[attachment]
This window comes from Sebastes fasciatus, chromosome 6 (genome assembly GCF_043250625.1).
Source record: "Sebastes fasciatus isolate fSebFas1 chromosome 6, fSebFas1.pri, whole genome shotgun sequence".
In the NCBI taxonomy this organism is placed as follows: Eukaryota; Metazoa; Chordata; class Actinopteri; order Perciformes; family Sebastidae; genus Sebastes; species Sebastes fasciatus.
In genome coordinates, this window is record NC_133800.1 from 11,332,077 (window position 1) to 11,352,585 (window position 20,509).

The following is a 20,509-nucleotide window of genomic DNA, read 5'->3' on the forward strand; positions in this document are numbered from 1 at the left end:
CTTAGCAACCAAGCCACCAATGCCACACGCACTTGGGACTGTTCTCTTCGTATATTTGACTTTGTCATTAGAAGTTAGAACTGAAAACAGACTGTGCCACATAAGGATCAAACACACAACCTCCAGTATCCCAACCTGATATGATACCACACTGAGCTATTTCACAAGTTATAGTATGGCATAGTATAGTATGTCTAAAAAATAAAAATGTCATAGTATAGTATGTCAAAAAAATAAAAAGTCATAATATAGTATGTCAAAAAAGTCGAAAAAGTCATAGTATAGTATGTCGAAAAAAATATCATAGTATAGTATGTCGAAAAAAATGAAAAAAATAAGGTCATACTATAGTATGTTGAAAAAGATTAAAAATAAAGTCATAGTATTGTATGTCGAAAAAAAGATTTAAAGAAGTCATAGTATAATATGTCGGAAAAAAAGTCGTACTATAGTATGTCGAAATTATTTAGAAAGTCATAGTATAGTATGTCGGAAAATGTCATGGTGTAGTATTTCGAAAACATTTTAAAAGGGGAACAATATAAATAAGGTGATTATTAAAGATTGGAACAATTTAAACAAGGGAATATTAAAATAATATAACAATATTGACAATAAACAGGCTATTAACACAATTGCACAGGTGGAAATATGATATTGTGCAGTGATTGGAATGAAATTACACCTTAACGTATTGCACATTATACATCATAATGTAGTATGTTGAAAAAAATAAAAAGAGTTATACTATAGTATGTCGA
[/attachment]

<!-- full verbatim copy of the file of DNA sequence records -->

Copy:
This window comes from Sebastes fasciatus, chromosome 6 (genome assembly GCF_043250625.1).
Source record: "Sebastes fasciatus isolate fSebFas1 chromosome 6, fSebFas1.pri, whole genome shotgun sequence".
In the NCBI taxonomy this organism is placed as follows: Eukaryota; Metazoa; Chordata; class Actinopteri; order Perciformes; family Sebastidae; genus Sebastes; species Sebastes fasciatus.
In genome coordinates, this window is record NC_133800.1 from 11,332,077 (window position 1) to 11,352,585 (window position 20,509).

The following is a 20,509-nucleotide window of genomic DNA, read 5'->3' on the forward strand; positions in this document are numbered from 1 at the left end:
CTTAGCAACCAAGCCACCAATGCCACACGCACTTGGGACTGTTCTCTTCGTATATTTGACTTTGTCATTAGAAGTTAGAACTGAAAACAGACTGTGCCACATAAGGATCAAACACACAACCTCCAGTATCCCAACCTGATATGATACCACACTGAGCTATTTCACAAGTTATAGTATGGCATAGTATAGTATGTCTAAAAAATAAAAATGTCATAGTATAGTATGTCAAAAAAATAAAAAGTCATAATATAGTATGTCAAAAAAGTCGAAAAAGTCATAGTATAGTATGTCGAAAAAAATATCATAGTATAGTATGTCGAAAAAAATGAAAAAAATAAGGTCATACTATAGTATGTTGAAAAAGATTAAAAATAAAGTCATAGTATTGTATGTCGAAAAAAAGATTTAAAGAAGTCATAGTATAATATGTCGGAAAAAAAGTCGTACTATAGTATGTCGAAATTATTTAGAAAGTCATAGTATAGTATGTCGGAAAATGTCATGGTGTAGTATTTCGAAAACATTTTAAAAGGGGAACAATATAAATAAGGTGATTATTAAAGATTGGAACAATTTAAACAAGGGAATATTAAAATAATATAACAATATTGACAATAAACAGGCTATTAACACAATTGCACAGGTGGAAATATGATATTGTGCAGTGATTGGAATGAAATTACACCTTAACGTATTGCACATTATACATCATAATGTAGTATGTTGAAAAAAATAAAAAGAGTTATACTATAGTATGTCGA